Chloe Myers is a first-year graduate student in the Biobehavioral Lab under direction of Dr. Chandra Reynolds. She graduated from the University of North Carolina-Wilmington with a B.A. in Psychology, B.S. in Biology and minor in Neuroscience. She is interested in studying genetic and environmental factors influencing cognition across the lifespan. Outside of the lab she enjoys going to the gym, creating digital art, gardening and exploring with her two dogs.
Faredun (Fred) is the Lab Manager for Dr. Reynold’s Lab. He is currently a fourth-year undergraduate student majoring in Neuroscience at the University of California Riverside. He is interested in pursuing the medical field and ultimately becoming a Neurosurgeon. When he is not in lab, he likes to travel, listen to music, and volunteer at the nearby Hospital and the animal shelter.
LAB RESEARCH ASSISTANT TEAM 2019-2020
- Rehman Azeem
- Juliana Lin
- Lauren Tran
- Michelle Nguyen
- Matt Radican
- Maria Luna
- Erika Houston
- Kyle Gebelin
- Bethlehem Yohannes
Archana completed her PhD in Psychology at UCR in June 2010. Her research topics included the contributions of stress and inflammation on cognitive change. She served as a postdoctoral fellow at the UCI Mind Research Unit following the completion of her PhD, and is now a Research Associate at UCSD in the Neuroscience department.
Brittany completed her Ph.D. in Social/Personality Psychology with an emphasis in Health Psychology at UCR in June 2017 under chair Dr. Chandra A. Reynolds. During her tenure in the program, she was co-advised by Dr. M. Robin DiMatteo, Emeritus, and Dr. Kate Sweeny. She is currently a postdoctoral fellow at the University of Utah, Department of Population Health Sciences.
Cleo served as a research associate on the IGEMS project in our lab, including data management, analysis, and documentation. Best wishes to Cleo now in the CSU San Diego master’s program in psychology!
Kat completed her PhD in Psychology at UCR in June 2016, under chair Howard Friedman with Chandra Reynolds and Sara Mednick serving as committee members. Her research focuses on personality and sleep trajectories in childhood and adolescence, as well as the mediators of the sleep-health relationship throughout the lifespan. She is now Postdoctoral Scholar in the Department of Psychiatry at University of Pittsburgh.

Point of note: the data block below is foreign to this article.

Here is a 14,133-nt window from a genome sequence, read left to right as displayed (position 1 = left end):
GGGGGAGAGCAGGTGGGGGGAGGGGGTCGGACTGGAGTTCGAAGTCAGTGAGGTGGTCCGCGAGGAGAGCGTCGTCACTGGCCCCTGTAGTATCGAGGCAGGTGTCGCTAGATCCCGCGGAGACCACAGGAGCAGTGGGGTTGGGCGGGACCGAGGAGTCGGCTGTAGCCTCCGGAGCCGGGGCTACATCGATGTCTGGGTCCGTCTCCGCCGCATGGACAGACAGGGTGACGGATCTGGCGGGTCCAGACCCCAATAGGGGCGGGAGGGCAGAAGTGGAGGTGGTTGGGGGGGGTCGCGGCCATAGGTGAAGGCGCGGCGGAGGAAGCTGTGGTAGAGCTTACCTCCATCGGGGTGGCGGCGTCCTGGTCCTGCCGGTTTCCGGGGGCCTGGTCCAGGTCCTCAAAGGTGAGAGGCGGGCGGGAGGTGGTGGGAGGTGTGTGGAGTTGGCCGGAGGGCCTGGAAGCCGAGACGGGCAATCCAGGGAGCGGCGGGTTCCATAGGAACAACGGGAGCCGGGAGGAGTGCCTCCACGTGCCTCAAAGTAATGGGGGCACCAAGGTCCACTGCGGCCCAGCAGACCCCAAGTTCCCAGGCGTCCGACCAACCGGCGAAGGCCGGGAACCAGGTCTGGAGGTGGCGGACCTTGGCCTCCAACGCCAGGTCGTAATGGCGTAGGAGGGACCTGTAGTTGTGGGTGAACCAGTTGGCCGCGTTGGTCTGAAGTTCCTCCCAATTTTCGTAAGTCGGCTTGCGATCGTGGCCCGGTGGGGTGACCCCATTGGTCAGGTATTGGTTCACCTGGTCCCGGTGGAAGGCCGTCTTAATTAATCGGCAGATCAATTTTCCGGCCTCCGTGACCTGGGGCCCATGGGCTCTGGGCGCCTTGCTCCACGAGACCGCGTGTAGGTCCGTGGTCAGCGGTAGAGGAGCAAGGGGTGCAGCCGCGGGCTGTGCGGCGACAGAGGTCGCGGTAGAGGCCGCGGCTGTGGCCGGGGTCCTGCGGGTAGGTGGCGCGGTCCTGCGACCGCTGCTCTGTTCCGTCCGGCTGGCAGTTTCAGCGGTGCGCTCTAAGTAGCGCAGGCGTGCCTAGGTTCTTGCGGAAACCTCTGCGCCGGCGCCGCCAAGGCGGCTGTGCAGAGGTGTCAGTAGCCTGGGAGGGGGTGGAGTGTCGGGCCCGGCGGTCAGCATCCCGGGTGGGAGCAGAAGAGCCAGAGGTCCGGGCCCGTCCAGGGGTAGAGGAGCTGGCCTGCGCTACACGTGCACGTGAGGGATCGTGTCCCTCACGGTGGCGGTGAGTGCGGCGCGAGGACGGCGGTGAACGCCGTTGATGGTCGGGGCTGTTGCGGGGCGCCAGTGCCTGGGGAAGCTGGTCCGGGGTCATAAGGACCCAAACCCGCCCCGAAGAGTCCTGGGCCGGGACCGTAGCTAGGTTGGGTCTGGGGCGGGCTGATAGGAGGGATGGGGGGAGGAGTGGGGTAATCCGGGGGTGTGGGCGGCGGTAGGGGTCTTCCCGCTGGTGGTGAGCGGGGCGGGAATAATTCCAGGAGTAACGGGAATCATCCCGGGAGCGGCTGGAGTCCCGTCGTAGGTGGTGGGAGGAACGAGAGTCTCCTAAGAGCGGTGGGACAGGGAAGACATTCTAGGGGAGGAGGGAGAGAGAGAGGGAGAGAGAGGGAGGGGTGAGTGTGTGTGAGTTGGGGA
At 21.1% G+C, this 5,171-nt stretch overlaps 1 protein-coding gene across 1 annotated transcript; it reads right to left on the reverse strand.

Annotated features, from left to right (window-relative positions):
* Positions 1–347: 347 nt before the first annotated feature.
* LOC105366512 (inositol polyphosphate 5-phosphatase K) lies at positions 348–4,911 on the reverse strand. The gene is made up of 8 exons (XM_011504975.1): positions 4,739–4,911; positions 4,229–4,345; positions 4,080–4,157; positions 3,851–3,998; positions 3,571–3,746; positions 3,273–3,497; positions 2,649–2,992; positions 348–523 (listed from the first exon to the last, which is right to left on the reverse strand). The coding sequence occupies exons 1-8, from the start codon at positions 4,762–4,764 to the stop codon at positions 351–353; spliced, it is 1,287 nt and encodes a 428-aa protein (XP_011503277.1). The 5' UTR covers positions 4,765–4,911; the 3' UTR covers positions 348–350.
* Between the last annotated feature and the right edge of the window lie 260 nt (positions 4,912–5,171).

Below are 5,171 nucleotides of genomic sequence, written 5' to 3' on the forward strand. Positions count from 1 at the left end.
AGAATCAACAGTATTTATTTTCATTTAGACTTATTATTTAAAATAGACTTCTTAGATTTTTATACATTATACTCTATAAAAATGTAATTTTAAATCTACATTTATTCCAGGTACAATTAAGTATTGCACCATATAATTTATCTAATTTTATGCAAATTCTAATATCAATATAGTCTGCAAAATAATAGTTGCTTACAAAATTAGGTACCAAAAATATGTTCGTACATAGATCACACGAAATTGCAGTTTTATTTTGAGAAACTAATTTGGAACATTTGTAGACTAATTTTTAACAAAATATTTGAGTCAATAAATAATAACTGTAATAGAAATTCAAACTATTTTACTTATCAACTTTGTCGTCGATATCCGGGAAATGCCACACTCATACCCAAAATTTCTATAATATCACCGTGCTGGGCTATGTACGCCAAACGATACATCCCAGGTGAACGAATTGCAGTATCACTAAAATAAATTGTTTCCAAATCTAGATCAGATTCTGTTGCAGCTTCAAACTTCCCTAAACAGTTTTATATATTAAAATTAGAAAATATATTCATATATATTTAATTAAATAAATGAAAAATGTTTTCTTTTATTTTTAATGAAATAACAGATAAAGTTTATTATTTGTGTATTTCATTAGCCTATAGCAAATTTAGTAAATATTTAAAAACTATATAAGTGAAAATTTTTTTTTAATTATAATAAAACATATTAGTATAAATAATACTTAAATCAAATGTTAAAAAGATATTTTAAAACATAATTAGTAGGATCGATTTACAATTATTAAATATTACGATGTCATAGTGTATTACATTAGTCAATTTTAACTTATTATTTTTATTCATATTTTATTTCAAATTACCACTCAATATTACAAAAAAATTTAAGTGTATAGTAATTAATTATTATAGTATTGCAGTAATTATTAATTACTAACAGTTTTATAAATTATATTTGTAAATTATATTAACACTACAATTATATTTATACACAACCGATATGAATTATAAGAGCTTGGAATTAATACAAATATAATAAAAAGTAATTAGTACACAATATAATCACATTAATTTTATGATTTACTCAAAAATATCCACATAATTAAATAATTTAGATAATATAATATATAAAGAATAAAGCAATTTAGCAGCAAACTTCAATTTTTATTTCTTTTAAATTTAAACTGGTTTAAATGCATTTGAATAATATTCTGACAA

Briana was a NRSA F32 postdoctoral fellow recipient, spending time at Penn State and UC Riverside 2011-2013. Her expertise lies in family processes and well-being outcomes in childhood and adulthood. Dr. Horwitz is now a faculty member at CSU Fullerton.
Jennifer completed her PhD in Psychology at UCR in September 2010. Her research topics included the prediction of dementia subtypes via cognitive and vascular risk trajectories. She served as a postdoctoral fellow at the UCI Mind Research Unit following the completion of her PhD.
Liz was a NRSA F32 postdoctoral fellow recipient in the BBR lab and is now is an Assistant Professor in the Department of Human Development and Family Sciences at UT Austin. Dr Munoz considers psychological, environmental, and biological influences, along with their interactions, and addresses early and later influences on cognitive health. In particular, she considers social/contextual and psychological sources of stress on cognitive health.
Loryana completed her PhD in Psychology at UCR in December 2012. Her research interests included studying the relationships between marriage, personality, health and longevity using data from the 8-decade long Terman Life Cycle Study. For her dissertation, she considered predictors and outcomes of social influences on health behaviors in a sample of college students. Dr. Vie is currently a postdoctoral fellow at the Positive Psychology Center, University of Pennsylvania, and a member of the Research Facilitation Team, Army Analytics Group in Monterey, CA.
Lauren completed her PhD at UCR in August 2018 under co-chairs Sara Mednick and Chandra Reynolds. Lauren’s research interests entail developing both a conceptual and practical understanding of how the body and the brain interact to produce regulatory effects on sleep-related health outcomes and how physiological biomarkers can be harnessed to understand typical functioning and disease states. She is currently a Postdoctoral Fellow, Psychology and Medicine, Department of Psychiatry, University of California, San Francisco.
Catalina completed her PhD in Psychology at UCR in August 2014, and served as a postdoctoral scholar in the lab until November 2014. Her research topics included genetic and environmental factors that impact cognitive development across the life span, particularly the predictive value of socioeconomic status measures, including subjective measures, on cognitive change. Catalina was a postdoctoral scholar at the Karolinska Institute, Stockholm, Sweden, and is now a Postdoctoral Scholar – Research Associate, University of Southern California Department of Psychology.